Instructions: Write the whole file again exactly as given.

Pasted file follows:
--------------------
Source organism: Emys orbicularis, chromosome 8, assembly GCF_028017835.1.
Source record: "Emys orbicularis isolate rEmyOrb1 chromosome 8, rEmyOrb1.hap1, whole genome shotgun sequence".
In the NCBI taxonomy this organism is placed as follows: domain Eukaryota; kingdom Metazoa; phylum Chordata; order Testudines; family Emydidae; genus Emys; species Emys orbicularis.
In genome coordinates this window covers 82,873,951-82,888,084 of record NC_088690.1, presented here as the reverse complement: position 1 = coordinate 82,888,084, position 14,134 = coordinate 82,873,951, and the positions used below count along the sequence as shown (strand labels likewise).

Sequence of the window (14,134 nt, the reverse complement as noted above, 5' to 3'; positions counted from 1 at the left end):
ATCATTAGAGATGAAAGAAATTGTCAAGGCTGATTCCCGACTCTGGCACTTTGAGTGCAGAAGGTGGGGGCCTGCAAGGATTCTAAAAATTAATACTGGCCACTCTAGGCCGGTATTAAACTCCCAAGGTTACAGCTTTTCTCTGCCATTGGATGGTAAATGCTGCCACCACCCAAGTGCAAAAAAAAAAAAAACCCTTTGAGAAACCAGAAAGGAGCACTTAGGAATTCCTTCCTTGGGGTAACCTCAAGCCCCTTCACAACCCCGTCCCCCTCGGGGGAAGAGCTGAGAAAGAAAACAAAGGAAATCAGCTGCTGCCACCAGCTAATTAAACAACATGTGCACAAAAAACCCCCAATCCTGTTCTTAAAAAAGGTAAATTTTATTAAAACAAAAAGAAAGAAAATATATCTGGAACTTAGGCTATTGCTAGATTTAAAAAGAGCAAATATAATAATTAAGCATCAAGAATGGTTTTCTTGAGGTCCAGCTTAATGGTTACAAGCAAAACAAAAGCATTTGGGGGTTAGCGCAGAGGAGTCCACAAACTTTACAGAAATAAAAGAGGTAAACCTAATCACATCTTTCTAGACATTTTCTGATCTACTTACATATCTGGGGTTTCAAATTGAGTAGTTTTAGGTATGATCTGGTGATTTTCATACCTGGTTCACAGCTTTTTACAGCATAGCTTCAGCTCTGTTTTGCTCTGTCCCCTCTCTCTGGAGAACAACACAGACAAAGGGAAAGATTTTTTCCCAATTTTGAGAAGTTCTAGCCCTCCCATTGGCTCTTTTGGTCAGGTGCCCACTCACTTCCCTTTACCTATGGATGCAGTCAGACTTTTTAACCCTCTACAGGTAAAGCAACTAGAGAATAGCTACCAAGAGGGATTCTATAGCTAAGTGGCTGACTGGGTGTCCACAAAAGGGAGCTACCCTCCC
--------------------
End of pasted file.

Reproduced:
Source organism: Emys orbicularis, chromosome 8, assembly GCF_028017835.1.
Source record: "Emys orbicularis isolate rEmyOrb1 chromosome 8, rEmyOrb1.hap1, whole genome shotgun sequence".
In the NCBI taxonomy this organism is placed as follows: domain Eukaryota; kingdom Metazoa; phylum Chordata; order Testudines; family Emydidae; genus Emys; species Emys orbicularis.
In genome coordinates this window covers 82,873,951-82,888,084 of record NC_088690.1, presented here as the reverse complement: position 1 = coordinate 82,888,084, position 14,134 = coordinate 82,873,951, and the positions used below count along the sequence as shown (strand labels likewise).

Sequence of the window (14,134 nt, the reverse complement as noted above, 5' to 3'; positions counted from 1 at the left end):
ATCATTAGAGATGAAAGAAATTGTCAAGGCTGATTCCCGACTCTGGCACTTTGAGTGCAGAAGGTGGGGGCCTGCAAGGATTCTAAAAATTAATACTGGCCACTCTAGGCCGGTATTAAACTCCCAAGGTTACAGCTTTTCTCTGCCATTGGATGGTAAATGCTGCCACCACCCAAGTGCAAAAAAAAAAAAAACCCTTTGAGAAACCAGAAAGGAGCACTTAGGAATTCCTTCCTTGGGGTAACCTCAAGCCCCTTCACAACCCCGTCCCCCTCGGGGGAAGAGCTGAGAAAGAAAACAAAGGAAATCAGCTGCTGCCACCAGCTAATTAAACAACATGTGCACAAAAAACCCCCAATCCTGTTCTTAAAAAAGGTAAATTTTATTAAAACAAAAAGAAAGAAAATATATCTGGAACTTAGGCTATTGCTAGATTTAAAAAGAGCAAATATAATAATTAAGCATCAAGAATGGTTTTCTTGAGGTCCAGCTTAATGGTTACAAGCAAAACAAAAGCATTTGGGGGTTAGCGCAGAGGAGTCCACAAACTTTACAGAAATAAAAGAGGTAAACCTAATCACATCTTTCTAGACATTTTCTGATCTACTTACATATCTGGGGTTTCAAATTGAGTAGTTTTAGGTATGATCTGGTGATTTTCATACCTGGTTCACAGCTTTTTACAGCATAGCTTCAGCTCTGTTTTGCTCTGTCCCCTCTCTCTGGAGAACAACACAGACAAAGGGAAAGATTTTTTCCCAATTTTGAGAAGTTCTAGCCCTCCCATTGGCTCTTTTGGTCAGGTGCCCACTCACTTCCCTTTACCTATGGATGCAGTCAGACTTTTTAACCCTCTACAGGTAAAGCAACTAGAGAATAGCTACCAAGAGGGATTCTATAGCTAAGTGGCTGACTGGGTGTCCACAAAAGGGAGCTACCCTCCC